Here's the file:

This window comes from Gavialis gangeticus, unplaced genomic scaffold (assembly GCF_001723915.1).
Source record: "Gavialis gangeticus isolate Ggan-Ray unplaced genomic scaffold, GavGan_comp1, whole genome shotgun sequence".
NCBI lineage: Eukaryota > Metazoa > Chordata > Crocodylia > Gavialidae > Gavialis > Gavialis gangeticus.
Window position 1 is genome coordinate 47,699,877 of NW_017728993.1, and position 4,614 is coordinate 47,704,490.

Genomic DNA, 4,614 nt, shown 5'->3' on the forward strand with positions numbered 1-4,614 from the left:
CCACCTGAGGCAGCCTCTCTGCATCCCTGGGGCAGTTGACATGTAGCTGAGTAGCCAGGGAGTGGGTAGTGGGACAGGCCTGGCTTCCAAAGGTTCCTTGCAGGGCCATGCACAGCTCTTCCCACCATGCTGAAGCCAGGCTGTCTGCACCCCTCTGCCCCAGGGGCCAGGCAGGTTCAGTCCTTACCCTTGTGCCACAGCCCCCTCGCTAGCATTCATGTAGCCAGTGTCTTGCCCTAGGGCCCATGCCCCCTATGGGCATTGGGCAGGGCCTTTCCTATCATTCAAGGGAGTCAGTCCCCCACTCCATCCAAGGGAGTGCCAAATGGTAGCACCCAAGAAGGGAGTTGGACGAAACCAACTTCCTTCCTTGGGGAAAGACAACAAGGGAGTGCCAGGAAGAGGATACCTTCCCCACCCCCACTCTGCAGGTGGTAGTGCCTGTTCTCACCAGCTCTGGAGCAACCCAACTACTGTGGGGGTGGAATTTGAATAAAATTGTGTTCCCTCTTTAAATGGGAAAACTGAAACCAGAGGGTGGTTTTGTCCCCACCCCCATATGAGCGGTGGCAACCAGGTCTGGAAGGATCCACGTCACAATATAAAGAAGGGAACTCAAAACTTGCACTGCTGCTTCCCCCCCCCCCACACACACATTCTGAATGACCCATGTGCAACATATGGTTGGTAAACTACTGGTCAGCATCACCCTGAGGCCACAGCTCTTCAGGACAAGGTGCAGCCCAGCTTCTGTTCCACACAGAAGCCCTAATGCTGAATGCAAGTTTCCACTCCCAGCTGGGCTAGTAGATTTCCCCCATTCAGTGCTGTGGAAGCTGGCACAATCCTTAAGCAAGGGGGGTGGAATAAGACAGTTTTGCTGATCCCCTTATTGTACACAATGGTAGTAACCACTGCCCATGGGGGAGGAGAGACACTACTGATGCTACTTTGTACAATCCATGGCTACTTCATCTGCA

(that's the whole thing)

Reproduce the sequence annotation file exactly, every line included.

This window comes from Gavialis gangeticus, unplaced genomic scaffold (assembly GCF_001723915.1).
Source record: "Gavialis gangeticus isolate Ggan-Ray unplaced genomic scaffold, GavGan_comp1, whole genome shotgun sequence".
NCBI lineage: Eukaryota > Metazoa > Chordata > Crocodylia > Gavialidae > Gavialis > Gavialis gangeticus.
Window position 1 is genome coordinate 47,699,877 of NW_017728993.1, and position 4,614 is coordinate 47,704,490.

Genomic DNA, 4,614 nt, shown 5'->3' on the forward strand with positions numbered 1-4,614 from the left:
CCACCTGAGGCAGCCTCTCTGCATCCCTGGGGCAGTTGACATGTAGCTGAGTAGCCAGGGAGTGGGTAGTGGGACAGGCCTGGCTTCCAAAGGTTCCTTGCAGGGCCATGCACAGCTCTTCCCACCATGCTGAAGCCAGGCTGTCTGCACCCCTCTGCCCCAGGGGCCAGGCAGGTTCAGTCCTTACCCTTGTGCCACAGCCCCCTCGCTAGCATTCATGTAGCCAGTGTCTTGCCCTAGGGCCCATGCCCCCTATGGGCATTGGGCAGGGCCTTTCCTATCATTCAAGGGAGTCAGTCCCCCACTCCATCCAAGGGAGTGCCAAATGGTAGCACCCAAGAAGGGAGTTGGACGAAACCAACTTCCTTCCTTGGGGAAAGACAACAAGGGAGTGCCAGGAAGAGGATACCTTCCCCACCCCCACTCTGCAGGTGGTAGTGCCTGTTCTCACCAGCTCTGGAGCAACCCAACTACTGTGGGGGTGGAATTTGAATAAAATTGTGTTCCCTCTTTAAATGGGAAAACTGAAACCAGAGGGTGGTTTTGTCCCCACCCCCATATGAGCGGTGGCAACCAGGTCTGGAAGGATCCACGTCACAATATAAAGAAGGGAACTCAAAACTTGCACTGCTGCTTCCCCCCCCCCCACACACACATTCTGAATGACCCATGTGCAACATATGGTTGGTAAACTACTGGTCAGCATCACCCTGAGGCCACAGCTCTTCAGGACAAGGTGCAGCCCAGCTTCTGTTCCACACAGAAGCCCTAATGCTGAATGCAAGTTTCCACTCCCAGCTGGGCTAGTAGATTTCCCCCATTCAGTGCTGTGGAAGCTGGCACAATCCTTAAGCAAGGGGGGTGGAATAAGACAGTTTTGCTGATCCCCTTATTGTACACAATGGTAGTAACCACTGCCCATGGGGGAGGAGAGACACTACTGATGCTACTTTGTACAATCCATGGCTACTTCATCTGCA